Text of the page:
The Brahma Bugger is the subject of this week’s featured fly tying video. As tier Tim Flagler says, “They’re a little more time consuming to tie than a standard Woolly Bugger, but to me, are well worth the effort.”
The recent Mount Polley Mine disaster in British Columbia is a sobering reminder of what’s at stake in Bristol Bay. “It’s a tragedy, but a tragedy we can learn from,” writes Chris Hunt. “It should give us the perspective we need to finally put the ill-conceived Pebble Mine proposed for Alaska’s salmon-rich Bristol Bay drainage to rest, once and for all.” You can read Part One, Part Two and Part Three in a blog series via the Trout Unlimited blog.
- Even if you’re drifting a streamer, presentation matters. Louis Cahill outlines why in a recent post on Gink & Gasoline.
- Climate change is impacting small streams and trout feeding behavior. Bob Unnasch, director of science for The Nature Conservancy, writes a piece in Idaho Nature Notes on his observations of Silver Creek and Redband trout in rising water temperatures and what anglers should do in light of these changes.
- Extended-body mayflies are beautiful but can be intimidating to tie. Matt Grobert of Tightlines Productions recently put together a helpful instructional tying video for an Extended-Body Light Cahill pattern that is approachable and easy, without compromising on looks.
- From biology to suggested flies and tactics, Phil Monahan’s covers the bases in a recent article about largemouth bass. Perfect information for mid-summer.
- A study published in the journal Environment examines well-researched solutions for conserving water in your home. From upgrading technology and appliances to changes of behavior and habit, we can all do our part to help keep water in rivers and reservoirs. Via NewsWatch, National Geographic.
- Remote backcountry waters can be a refuge from the crowds and picky fish of large western rivers. “ In my experience,” writes Grant Alban, “there is no better place to boost your confidence, to make you feel like you deserve your own Simms sponsorship than in the backcountry.” Via Backcountry Hungers & Anglers.
New research out of the University of South Carolina is shedding light on iron levels in the world’s oceans, revealing that “life in the deep ocean depended on an annual delivery of fertilizer from one of the world’s emptiest and most parched regions”: the Sahara Desert. And at the University of Miami’s Rosenstiel School of Marine and Atmospheric Science, researchers are linking bacteria and minerals in dust from the Sahara desert to the Bahama Banks ecosystem. Via Adventure Journal and New Scientist.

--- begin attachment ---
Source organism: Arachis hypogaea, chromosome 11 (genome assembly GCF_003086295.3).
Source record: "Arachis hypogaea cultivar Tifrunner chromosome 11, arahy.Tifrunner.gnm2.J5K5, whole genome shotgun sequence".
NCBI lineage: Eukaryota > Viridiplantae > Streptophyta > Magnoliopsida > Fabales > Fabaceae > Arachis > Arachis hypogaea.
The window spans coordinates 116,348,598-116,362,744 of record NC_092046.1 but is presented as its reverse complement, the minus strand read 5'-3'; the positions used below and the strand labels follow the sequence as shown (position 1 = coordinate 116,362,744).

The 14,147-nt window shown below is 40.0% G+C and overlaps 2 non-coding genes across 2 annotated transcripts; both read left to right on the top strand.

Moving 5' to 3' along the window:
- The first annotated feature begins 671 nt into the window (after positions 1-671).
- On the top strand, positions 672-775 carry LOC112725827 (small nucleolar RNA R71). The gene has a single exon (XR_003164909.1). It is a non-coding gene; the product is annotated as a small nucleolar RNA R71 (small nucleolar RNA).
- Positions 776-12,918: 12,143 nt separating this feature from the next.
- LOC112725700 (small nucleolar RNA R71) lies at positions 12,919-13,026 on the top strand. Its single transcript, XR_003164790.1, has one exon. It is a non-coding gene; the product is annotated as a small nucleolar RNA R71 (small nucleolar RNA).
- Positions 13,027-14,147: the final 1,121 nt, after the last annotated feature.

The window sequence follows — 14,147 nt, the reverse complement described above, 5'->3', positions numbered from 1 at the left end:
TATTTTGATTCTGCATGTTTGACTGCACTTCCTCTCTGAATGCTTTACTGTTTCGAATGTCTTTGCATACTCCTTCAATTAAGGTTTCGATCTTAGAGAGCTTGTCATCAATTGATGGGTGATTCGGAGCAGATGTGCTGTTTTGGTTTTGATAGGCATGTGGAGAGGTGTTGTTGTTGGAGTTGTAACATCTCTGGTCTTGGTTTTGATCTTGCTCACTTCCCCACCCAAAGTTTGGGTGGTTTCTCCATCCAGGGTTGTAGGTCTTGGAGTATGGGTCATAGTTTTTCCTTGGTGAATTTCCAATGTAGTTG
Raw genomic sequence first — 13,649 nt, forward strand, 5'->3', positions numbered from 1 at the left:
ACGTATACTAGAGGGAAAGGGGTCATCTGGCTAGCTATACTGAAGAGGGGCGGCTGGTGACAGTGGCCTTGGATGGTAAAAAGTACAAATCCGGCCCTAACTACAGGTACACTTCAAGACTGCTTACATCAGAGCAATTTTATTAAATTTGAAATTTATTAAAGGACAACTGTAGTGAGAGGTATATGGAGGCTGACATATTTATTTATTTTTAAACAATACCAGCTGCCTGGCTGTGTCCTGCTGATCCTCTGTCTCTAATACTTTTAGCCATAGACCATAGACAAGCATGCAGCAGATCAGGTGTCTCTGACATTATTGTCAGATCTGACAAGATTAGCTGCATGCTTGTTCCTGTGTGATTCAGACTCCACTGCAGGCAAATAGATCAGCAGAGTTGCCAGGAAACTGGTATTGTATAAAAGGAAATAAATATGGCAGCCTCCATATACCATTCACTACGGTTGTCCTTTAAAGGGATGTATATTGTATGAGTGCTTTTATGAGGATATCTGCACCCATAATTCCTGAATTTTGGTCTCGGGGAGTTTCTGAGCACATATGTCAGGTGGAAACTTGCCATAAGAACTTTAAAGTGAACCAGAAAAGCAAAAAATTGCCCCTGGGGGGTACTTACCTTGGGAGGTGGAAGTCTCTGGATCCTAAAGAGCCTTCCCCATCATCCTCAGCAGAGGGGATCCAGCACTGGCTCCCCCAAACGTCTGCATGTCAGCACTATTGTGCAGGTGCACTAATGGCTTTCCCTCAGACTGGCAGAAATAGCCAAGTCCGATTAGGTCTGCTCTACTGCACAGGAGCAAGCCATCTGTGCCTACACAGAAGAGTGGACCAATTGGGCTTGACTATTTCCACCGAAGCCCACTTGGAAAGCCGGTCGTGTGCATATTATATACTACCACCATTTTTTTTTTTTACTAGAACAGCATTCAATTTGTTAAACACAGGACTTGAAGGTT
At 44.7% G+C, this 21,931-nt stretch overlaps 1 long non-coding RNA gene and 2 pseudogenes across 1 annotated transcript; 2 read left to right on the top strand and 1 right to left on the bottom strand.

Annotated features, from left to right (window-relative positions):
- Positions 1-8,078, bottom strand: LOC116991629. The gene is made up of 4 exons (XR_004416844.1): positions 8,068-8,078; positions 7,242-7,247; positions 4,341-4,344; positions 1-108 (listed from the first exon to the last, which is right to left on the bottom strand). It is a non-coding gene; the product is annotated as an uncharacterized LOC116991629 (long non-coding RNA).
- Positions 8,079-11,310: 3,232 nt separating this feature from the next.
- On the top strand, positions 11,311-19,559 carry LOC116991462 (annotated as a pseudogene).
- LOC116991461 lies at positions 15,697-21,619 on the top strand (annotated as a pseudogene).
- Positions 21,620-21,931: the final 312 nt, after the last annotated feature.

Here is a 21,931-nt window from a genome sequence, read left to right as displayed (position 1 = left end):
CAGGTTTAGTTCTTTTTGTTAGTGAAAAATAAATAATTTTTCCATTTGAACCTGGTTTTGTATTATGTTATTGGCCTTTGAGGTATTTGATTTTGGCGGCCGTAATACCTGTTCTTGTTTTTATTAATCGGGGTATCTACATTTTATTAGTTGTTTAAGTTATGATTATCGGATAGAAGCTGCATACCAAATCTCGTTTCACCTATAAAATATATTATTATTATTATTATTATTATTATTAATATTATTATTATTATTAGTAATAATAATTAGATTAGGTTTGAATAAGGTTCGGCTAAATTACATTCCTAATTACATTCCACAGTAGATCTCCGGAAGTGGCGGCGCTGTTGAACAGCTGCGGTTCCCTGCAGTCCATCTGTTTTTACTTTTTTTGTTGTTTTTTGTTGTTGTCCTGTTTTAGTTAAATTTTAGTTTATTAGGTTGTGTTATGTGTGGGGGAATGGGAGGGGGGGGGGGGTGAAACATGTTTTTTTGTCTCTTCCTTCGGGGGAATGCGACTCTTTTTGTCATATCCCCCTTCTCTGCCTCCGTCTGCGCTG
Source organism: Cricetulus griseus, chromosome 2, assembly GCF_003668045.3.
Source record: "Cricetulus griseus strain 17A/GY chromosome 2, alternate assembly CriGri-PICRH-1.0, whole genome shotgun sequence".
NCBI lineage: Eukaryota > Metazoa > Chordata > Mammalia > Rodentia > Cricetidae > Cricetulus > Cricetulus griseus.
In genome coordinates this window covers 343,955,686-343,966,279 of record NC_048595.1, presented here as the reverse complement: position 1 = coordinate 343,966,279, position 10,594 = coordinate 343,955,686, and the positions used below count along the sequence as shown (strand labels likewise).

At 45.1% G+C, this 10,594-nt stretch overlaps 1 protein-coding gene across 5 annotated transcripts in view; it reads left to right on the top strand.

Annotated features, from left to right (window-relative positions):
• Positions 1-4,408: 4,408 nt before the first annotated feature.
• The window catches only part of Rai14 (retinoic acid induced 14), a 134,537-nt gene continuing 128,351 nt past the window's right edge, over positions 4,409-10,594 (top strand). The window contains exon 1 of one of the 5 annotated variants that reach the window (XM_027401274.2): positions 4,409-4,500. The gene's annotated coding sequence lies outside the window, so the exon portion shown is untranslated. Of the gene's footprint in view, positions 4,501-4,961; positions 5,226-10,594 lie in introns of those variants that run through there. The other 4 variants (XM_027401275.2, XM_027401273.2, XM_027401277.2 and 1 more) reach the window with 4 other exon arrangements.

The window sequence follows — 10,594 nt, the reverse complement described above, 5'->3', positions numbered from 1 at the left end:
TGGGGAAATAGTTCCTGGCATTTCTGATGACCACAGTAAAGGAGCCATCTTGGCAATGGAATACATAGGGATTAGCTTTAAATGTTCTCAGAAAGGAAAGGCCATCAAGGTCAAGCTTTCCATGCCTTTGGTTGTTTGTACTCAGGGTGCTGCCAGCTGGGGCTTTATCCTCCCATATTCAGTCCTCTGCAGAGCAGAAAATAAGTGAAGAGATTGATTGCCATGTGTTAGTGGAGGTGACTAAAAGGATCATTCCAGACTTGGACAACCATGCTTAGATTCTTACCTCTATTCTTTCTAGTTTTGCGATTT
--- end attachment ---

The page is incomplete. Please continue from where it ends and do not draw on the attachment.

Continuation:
This short film from highlights the conflicts and challenges of the Russian River watershed in California wine country.
- 101 Favorite Nymphs and Wet Flies: History, Tying Tips, and Fishing Strategies by David Klausmeyer is a book for the beginner to experienced angler, and compiles detailed pattern recipes and photos, along with historical information and techniques for fishing wet flies and nymphs. Skyhorse Publishing (August 5, 2014).
- The Book of Fly Patterns: Over 1,000 Patterns for the Construction of Artificial Flies by Eric Leiser is a compilation of classic and contemporary patterns from some of the most innovative fly tiers. Including flies for trout to bass and dry flies to baitfish patterns, this book is a great reference for fly tiers of every level. Skyhorse Publishing (August 5, 2014).
- Along the Battenkill by William A. Cormier provides a historical look at the famous Battenkill River, which has drawn anglers to the area since the 1800s. Cormier combines photography with stories and legends from the region, into an interesting book for anglers and non-anglers alike. Arcadia Publishing, Images of America (August 4, 2014).